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|Growth Rate—Real Gross Domestic Product||4.3%||4.9%||3.3%||3.5|
|Inflation Rate—Consumer Price Index||3.3%||2.4%||1.1%||2.0%|
|Civilian Unemployment Rate||5.3%||5.3%||4.9%||4.9%|
SOURCE: National Economic Trends, Federal Reserve Bank of St. Louis, October 1997, p.3
Real Gross Domestic Product measures the value, adjusted for inflation, of a country's output of final market goods and services during a year. In contrast, Nominal GDP is expressed as a dollar value not adjusted for inflation. "Final" goods and services ensures that an item is counted only once For example, tires that are on an automobile produced in 1997 are included in the dollar value of the car. If the tires were counted first as tired production and then as part of the car's value, GDP would be overstated.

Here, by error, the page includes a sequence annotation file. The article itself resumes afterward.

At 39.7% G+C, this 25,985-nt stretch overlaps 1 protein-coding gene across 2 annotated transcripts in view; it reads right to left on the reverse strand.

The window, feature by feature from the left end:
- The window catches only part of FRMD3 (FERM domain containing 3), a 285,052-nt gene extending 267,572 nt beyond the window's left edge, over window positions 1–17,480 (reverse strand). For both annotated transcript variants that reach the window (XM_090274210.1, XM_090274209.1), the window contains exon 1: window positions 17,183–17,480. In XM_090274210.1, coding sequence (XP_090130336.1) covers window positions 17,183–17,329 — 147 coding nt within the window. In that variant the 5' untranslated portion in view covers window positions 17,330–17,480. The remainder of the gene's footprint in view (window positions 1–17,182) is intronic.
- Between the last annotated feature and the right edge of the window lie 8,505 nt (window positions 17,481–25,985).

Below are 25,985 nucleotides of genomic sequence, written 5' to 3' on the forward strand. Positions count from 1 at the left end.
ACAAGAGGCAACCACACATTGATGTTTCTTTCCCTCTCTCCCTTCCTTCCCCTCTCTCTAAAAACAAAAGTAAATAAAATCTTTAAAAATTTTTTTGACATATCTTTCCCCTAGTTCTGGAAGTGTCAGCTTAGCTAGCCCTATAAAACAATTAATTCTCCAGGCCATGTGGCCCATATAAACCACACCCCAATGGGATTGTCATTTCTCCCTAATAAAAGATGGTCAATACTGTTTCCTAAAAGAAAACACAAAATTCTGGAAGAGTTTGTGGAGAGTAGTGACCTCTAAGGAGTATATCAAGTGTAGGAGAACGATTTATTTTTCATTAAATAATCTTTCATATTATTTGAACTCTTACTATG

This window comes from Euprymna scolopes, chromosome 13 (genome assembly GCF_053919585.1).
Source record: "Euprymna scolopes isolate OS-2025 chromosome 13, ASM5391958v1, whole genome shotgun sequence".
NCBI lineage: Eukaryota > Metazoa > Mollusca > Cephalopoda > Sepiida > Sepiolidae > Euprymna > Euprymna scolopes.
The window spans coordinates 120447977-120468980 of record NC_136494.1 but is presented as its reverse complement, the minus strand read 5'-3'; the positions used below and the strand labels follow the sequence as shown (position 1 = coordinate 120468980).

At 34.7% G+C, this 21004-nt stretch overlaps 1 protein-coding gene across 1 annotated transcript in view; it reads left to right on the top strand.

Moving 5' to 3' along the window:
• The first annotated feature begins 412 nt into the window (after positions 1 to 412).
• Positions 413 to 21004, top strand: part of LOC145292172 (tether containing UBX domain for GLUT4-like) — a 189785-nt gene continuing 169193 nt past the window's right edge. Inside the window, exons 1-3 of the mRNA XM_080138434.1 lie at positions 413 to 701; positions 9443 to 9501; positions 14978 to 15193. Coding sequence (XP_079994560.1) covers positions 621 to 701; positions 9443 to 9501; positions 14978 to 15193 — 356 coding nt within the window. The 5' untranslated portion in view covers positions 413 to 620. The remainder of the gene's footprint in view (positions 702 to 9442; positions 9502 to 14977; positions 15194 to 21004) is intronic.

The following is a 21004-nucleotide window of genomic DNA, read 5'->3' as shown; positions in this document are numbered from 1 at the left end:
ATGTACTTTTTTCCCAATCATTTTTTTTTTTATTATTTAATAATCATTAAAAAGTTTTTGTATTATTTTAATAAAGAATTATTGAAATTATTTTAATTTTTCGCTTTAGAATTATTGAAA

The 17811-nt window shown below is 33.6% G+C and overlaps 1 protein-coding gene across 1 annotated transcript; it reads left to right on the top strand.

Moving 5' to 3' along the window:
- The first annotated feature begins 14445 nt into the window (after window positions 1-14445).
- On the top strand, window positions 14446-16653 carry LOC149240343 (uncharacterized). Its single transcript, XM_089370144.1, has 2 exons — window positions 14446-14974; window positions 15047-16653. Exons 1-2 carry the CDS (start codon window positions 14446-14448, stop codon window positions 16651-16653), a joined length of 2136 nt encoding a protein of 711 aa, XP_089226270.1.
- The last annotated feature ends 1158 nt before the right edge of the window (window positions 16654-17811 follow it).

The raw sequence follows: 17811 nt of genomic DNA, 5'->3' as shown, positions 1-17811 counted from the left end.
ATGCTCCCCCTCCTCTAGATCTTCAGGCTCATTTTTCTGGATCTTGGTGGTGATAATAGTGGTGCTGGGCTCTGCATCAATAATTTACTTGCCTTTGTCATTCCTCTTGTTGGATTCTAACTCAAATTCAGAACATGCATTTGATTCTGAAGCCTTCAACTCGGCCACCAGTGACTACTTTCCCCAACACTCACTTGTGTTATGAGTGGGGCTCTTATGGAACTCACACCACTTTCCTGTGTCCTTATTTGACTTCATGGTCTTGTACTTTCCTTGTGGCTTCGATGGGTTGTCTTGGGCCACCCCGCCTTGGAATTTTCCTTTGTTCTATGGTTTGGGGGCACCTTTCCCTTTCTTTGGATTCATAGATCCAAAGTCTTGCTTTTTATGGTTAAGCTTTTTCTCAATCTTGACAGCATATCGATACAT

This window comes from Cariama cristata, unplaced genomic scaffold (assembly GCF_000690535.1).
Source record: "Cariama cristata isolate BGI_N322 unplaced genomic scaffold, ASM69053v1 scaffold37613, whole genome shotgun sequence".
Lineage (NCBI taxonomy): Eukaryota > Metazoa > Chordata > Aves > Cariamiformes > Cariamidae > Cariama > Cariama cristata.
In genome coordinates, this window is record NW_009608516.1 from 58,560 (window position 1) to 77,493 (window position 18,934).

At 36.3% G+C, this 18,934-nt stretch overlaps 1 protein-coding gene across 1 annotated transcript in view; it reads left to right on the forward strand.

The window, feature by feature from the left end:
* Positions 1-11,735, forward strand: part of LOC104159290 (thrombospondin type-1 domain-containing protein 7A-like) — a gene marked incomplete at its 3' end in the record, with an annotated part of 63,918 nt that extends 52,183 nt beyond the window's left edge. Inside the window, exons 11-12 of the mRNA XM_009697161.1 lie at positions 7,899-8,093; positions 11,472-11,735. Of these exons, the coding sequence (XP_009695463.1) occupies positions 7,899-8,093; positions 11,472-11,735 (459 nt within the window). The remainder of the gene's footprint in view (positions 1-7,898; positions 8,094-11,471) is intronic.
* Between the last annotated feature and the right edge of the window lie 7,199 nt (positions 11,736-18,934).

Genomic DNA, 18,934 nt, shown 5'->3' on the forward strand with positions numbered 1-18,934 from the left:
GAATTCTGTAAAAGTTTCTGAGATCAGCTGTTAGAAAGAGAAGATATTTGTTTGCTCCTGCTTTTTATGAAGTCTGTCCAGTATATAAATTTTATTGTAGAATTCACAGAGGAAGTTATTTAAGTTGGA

Economists measure real GDP as a money amount in base-year dollars. They choose some past year, such as 1992, to calculate the value of the economy's current output. Real GDP in base-year dollars show what the money value of the current output would be if prices had not changed since that base year, and enables us to compare real output over time.
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